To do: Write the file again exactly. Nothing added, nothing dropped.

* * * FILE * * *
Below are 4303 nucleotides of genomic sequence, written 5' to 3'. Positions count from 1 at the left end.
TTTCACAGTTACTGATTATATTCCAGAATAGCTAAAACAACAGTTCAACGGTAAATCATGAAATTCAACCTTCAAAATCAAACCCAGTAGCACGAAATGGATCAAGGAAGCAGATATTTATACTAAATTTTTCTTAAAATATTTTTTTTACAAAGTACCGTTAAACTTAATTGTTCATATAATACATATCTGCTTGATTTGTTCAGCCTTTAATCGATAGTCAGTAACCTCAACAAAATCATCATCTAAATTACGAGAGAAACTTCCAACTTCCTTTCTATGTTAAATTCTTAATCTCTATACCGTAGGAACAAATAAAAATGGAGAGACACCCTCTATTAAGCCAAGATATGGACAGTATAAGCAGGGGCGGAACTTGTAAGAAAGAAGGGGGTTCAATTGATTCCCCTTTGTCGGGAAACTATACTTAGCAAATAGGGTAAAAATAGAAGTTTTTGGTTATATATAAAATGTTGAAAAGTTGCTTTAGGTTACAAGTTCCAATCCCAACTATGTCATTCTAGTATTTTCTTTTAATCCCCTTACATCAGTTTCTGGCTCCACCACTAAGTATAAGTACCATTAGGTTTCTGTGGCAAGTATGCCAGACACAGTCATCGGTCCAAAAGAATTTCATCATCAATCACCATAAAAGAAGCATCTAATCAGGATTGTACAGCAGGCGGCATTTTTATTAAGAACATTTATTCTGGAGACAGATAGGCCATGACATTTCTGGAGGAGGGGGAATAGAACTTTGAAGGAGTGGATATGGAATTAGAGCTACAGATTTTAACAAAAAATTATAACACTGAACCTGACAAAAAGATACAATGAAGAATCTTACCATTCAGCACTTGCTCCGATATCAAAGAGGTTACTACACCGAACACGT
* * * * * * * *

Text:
Below are 4303 nucleotides of genomic sequence, written 5' to 3'. Positions count from 1 at the left end.
TTTCACAGTTACTGATTATATTCCAGAATAGCTAAAACAACAGTTCAACGGTAAATCATGAAATTCAACCTTCAAAATCAAACCCAGTAGCACGAAATGGATCAAGGAAGCAGATATTTATACTAAATTTTTCTTAAAATATTTTTTTTACAAAGTACCGTTAAACTTAATTGTTCATATAATACATATCTGCTTGATTTGTTCAGCCTTTAATCGATAGTCAGTAACCTCAACAAAATCATCATCTAAATTACGAGAGAAACTTCCAACTTCCTTTCTATGTTAAATTCTTAATCTCTATACCGTAGGAACAAATAAAAATGGAGAGACACCCTCTATTAAGCCAAGATATGGACAGTATAAGCAGGGGCGGAACTTGTAAGAAAGAAGGGGGTTCAATTGATTCCCCTTTGTCGGGAAACTATACTTAGCAAATAGGGTAAAAATAGAAGTTTTTGGTTATATATAAAATGTTGAAAAGTTGCTTTAGGTTACAAGTTCCAATCCCAACTATGTCATTCTAGTATTTTCTTTTAATCCCCTTACATCAGTTTCTGGCTCCACCACTAAGTATAAGTACCATTAGGTTTCTGTGGCAAGTATGCCAGACACAGTCATCGGTCCAAAAGAATTTCATCATCAATCACCATAAAAGAAGCATCTAATCAGGATTGTACAGCAGGCGGCATTTTTATTAAGAACATTTATTCTGGAGACAGATAGGCCATGACATTTCTGGAGGAGGGGGAATAGAACTTTGAAGGAGTGGATATGGAATTAGAGCTACAGATTTTAACAAAAAATTATAACACTGAACCTGACAAAAAGATACAATGAAGAATCTTACCATTCAGCACTTGCTCCGATATCAAAGAGGTTACTACACCGAACACGT